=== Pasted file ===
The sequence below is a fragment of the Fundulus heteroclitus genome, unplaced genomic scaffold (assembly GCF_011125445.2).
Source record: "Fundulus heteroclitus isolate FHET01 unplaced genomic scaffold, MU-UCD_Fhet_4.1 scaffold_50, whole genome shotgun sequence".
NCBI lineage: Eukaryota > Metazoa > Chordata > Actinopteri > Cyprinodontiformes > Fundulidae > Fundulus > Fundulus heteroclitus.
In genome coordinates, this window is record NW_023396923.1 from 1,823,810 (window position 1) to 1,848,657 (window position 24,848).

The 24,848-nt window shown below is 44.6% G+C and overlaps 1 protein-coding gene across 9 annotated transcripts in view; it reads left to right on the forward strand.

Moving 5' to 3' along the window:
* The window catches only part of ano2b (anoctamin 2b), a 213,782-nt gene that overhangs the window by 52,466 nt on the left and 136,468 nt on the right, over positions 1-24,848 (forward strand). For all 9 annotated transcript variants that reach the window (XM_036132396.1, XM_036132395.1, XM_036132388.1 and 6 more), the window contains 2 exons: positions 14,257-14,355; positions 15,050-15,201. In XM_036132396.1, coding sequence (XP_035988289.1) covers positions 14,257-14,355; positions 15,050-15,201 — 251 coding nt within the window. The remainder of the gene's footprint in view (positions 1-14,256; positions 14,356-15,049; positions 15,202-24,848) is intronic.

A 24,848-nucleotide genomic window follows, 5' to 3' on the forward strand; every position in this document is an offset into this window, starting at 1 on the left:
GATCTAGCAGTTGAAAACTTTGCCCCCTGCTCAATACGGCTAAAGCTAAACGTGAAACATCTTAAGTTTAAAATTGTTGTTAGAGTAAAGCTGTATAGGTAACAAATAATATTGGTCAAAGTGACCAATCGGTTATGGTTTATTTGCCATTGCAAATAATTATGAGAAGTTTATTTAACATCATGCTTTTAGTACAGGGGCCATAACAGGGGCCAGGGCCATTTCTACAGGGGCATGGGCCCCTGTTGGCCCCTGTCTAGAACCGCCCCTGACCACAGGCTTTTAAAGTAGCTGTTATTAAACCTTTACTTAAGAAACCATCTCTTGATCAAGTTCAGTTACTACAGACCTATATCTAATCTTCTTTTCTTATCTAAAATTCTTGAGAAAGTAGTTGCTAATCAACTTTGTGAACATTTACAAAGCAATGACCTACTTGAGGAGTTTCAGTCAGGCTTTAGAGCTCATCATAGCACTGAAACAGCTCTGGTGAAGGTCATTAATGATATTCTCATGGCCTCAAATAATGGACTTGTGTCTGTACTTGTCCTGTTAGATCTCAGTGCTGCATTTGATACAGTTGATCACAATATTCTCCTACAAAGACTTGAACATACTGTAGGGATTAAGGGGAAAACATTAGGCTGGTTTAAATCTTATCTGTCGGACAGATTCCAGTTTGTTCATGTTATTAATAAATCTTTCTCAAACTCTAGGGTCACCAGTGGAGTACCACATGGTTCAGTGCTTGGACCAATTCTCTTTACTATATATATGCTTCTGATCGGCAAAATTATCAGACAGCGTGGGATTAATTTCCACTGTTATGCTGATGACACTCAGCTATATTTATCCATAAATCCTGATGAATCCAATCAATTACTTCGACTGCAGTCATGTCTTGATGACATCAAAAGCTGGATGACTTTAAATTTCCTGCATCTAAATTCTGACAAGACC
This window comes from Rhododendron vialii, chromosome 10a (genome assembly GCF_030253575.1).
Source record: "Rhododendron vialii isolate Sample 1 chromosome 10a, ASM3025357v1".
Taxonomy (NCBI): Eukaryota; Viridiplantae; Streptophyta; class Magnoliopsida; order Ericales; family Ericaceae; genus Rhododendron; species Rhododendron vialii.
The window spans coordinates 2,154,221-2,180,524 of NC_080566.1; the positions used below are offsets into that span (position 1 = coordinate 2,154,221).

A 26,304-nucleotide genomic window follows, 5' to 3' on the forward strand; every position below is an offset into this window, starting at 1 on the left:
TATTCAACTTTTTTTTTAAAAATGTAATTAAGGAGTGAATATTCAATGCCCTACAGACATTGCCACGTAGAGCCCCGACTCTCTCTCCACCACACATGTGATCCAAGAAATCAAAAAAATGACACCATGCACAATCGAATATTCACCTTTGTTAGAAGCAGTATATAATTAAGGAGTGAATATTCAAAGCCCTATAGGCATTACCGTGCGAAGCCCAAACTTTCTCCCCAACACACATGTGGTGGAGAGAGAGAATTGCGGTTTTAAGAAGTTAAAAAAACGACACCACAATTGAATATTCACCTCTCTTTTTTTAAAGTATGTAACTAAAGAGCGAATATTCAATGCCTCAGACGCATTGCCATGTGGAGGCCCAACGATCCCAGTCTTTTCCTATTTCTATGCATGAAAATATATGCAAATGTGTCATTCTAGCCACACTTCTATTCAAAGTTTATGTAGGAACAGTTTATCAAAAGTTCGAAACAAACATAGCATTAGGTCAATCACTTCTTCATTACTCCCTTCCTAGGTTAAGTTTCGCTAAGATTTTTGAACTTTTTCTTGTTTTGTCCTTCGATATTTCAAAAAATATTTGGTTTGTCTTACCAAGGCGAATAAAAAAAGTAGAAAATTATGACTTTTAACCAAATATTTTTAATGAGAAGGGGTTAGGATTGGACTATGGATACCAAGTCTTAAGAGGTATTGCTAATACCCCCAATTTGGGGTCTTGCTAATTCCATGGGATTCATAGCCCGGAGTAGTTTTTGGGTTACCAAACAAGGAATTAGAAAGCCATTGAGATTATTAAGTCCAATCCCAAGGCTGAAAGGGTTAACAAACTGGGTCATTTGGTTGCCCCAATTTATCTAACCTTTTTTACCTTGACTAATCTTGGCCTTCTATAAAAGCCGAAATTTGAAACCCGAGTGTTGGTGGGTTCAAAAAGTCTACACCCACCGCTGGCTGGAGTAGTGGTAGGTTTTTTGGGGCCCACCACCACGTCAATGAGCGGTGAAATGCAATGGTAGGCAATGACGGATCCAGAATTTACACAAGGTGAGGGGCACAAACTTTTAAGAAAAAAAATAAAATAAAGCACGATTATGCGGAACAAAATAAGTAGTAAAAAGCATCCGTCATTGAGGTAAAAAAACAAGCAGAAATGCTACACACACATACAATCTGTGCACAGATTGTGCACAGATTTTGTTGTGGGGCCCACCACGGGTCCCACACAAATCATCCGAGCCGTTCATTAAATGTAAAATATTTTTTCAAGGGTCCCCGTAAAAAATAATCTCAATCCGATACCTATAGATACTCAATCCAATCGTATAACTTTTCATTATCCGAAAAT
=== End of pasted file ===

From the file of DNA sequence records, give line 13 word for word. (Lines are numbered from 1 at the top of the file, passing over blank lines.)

The window spans coordinates 2,154,221-2,180,524 of NC_080566.1; the positions used below are offsets into that span (position 1 = coordinate 2,154,221).